Posted: Tuesday, February 19, 2013 5:21 PM
Sean Ellis/Capital Press
Bob Komoto and his wife, Janet, are pictured at the Larry Branen Idaho Ag Summit in Boise Feb. 19. Komoto was presented the Pat Takasugi Leadership Award during the summit, which attracts producers and others involved in all aspects of Idaho's agricultural industry.
By SEAN ELLIS
BOISE -- Retired northern Idaho rancher and farmer Marvin Wittman was presented a lifetime achievement award by Gov. Butch Otter Feb. 19 for his contributions to the state's agricultural industry.
Idaho State Department of Agriculture Director Celia Gould called the award the most important one presented on behalf of Idaho agriculture and said it's one that "is not easily handed out."
The award was presented during the annual Larry Branen Idaho Ag Summit, which attracts farmers, ranchers and others involved in all aspects of Idaho's agricultural industry.
Wittman, 92, was one of five Idahoans who received a governor's award for excellence in agriculture.
Wittman took over management of the family's ranch, farm and timber business in Culdesac, Idaho, at the age of 17 following his father's death.
The Wittman Farm was named National Millennium Farm of the Year in 2000 for its long-time commitment to environmental stewardship. Following his retirement, Wittman created Camp Wittman, which provides outdoor education experiences for youth in his area.
He served 16 years on the governor's Agriculture Advisory Committee.
"It's important to be passionate and stand for what you believe in," Gould said about Wittman and his wife, Helen. "Nobody epitomizes that better than Marvin and Helen Wittman."
An Oregon man, Bob Komoto, was awarded the Pat Takasugi Leadership Award, which is awarded in the name of the late ISDA director to people who have shown strong leadership for Idaho agriculture.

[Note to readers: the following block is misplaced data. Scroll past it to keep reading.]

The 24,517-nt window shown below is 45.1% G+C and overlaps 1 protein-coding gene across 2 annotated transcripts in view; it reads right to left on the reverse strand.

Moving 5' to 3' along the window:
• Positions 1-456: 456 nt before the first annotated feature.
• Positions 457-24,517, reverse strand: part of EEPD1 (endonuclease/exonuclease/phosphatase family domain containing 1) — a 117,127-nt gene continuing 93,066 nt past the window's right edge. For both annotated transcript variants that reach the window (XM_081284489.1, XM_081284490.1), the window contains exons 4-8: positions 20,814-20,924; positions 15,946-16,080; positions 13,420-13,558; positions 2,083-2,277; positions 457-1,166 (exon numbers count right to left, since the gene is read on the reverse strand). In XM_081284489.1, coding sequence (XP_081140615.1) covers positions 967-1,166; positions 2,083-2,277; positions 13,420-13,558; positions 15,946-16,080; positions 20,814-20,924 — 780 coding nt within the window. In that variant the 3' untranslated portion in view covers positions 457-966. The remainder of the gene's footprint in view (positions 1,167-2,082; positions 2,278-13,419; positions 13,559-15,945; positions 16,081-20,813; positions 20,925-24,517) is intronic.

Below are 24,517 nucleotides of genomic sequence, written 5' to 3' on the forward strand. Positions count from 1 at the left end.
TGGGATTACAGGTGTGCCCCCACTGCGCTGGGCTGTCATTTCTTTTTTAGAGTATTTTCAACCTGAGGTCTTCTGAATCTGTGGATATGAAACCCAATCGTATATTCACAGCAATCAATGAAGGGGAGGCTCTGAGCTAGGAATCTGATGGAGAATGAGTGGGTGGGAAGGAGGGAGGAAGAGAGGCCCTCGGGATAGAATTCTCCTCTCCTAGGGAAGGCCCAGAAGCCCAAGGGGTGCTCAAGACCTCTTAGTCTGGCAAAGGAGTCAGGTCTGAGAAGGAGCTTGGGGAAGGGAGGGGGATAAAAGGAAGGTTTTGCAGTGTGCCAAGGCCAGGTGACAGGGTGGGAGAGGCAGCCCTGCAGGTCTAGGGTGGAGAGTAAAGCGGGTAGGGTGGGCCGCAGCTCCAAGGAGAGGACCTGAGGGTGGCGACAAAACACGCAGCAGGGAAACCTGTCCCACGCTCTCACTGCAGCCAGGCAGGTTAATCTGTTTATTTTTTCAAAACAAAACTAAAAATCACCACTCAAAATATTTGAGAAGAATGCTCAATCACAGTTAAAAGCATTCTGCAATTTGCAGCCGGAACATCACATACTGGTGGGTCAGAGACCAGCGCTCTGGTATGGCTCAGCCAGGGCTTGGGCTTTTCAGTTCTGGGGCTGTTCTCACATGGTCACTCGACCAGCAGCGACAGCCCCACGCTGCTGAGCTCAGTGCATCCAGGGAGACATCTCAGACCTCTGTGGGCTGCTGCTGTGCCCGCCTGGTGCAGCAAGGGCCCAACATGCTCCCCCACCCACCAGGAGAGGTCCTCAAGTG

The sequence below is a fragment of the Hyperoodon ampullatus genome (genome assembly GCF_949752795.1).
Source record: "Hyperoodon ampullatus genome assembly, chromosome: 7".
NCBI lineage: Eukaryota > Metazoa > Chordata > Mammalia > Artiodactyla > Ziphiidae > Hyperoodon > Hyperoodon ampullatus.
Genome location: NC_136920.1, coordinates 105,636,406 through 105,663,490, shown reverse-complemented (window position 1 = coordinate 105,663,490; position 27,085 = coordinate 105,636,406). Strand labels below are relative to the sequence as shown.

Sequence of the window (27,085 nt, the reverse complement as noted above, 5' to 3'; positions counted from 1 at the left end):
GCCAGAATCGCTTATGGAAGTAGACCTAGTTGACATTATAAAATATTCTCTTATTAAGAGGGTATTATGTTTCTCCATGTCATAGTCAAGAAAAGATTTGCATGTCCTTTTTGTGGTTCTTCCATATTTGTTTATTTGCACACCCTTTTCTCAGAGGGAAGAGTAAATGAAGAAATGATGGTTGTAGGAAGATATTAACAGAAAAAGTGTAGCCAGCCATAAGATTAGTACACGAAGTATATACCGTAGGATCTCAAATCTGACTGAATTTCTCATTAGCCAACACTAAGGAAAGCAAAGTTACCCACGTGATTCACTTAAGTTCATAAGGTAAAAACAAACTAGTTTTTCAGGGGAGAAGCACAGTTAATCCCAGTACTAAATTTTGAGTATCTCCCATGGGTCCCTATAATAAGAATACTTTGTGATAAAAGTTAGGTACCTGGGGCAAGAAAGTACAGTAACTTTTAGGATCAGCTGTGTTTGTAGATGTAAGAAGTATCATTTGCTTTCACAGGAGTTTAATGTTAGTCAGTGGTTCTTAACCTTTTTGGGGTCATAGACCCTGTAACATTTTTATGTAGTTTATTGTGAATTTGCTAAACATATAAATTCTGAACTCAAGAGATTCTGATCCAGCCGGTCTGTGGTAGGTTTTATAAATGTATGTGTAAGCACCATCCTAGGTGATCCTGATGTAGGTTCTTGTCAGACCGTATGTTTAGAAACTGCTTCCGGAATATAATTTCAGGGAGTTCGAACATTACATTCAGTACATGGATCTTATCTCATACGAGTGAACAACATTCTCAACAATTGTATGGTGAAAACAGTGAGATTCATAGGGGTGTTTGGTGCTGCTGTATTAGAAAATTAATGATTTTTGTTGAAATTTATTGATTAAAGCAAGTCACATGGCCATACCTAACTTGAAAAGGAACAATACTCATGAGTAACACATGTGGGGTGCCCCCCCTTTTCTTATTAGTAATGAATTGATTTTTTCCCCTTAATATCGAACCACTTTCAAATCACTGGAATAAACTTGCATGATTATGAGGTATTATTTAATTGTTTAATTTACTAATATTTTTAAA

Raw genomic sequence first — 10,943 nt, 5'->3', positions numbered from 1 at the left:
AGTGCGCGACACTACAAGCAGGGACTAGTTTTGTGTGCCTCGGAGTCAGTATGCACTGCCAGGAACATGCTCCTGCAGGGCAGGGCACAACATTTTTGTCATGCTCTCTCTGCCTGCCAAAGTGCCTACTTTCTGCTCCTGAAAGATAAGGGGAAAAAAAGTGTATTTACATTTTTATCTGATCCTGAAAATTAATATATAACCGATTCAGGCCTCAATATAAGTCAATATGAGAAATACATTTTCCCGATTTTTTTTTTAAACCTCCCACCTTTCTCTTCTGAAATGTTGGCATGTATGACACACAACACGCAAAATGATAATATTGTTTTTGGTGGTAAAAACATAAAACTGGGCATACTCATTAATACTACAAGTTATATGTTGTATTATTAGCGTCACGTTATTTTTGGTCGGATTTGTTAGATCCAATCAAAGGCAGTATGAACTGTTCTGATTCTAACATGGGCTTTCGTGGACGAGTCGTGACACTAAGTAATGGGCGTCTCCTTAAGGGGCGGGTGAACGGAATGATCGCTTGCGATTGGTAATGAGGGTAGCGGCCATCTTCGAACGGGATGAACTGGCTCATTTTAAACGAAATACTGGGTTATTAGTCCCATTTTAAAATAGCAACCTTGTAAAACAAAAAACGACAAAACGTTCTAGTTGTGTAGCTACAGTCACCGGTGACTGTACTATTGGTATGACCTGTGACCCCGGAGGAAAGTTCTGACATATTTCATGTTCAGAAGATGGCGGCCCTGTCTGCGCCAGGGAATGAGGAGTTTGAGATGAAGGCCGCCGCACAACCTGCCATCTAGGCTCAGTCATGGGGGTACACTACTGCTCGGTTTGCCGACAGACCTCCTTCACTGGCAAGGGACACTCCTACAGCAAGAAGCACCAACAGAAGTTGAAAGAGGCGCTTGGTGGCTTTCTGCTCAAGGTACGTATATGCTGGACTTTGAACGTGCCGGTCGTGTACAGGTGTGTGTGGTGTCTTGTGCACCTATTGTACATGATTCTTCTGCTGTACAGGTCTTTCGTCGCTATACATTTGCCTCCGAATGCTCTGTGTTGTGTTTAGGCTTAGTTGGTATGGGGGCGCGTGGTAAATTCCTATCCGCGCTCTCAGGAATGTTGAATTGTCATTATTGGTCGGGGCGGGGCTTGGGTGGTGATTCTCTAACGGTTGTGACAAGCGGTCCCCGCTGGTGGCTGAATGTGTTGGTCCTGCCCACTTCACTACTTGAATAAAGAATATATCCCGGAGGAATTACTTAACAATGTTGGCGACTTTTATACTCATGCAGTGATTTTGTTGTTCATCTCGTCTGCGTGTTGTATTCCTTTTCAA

Komoto, general manager of Ontario Produce, an onion shipper-packer in eastern Oregon, led the successful effort by farmers in Malheur County last year to convince voters to create a special taxing district that will raise $365,000 a year for the Oregon State University research station near Ontario.
Without local funding, OSU officials said, the future of the station was in jeopardy. Komoto was presented the award because of the strong link between the two states' onion industries.
"There could be a dozen names on this plaque," Komoto said in reference to the coalition of ag interests that supported the ballot measure.
Other governor's awards for excellence in agriculture recipients were:
* Gayle Anderson received the award for education and advocacy for her blog, "A Glorious Life of a Farmwife," which educates urban people about where their food is grown.
* Nick Purdy of Picabo Livestock Co., a cow-calf operation and farming operation with more than 4,000 acres of hay and barley, was presented the environmental stewardship award because of numerous water quality and conservation efforts he has overseen.
* Clark and Debbie Kauffman, who grow 950 acres of hay, barley, sweet corn, onion seed, sugar beets and vegetables, received the marketing innovation award for their involvement in a wide variety of programs and efforts to promote agriculture.
* Robert Blair, who runs a 1,500-acre farm in northern Idaho, received the award for technical innovation for his cutting-edge work with precision agriculture. Blair has been a leader in the use of unmanned aerial vehicles to improve farming operations.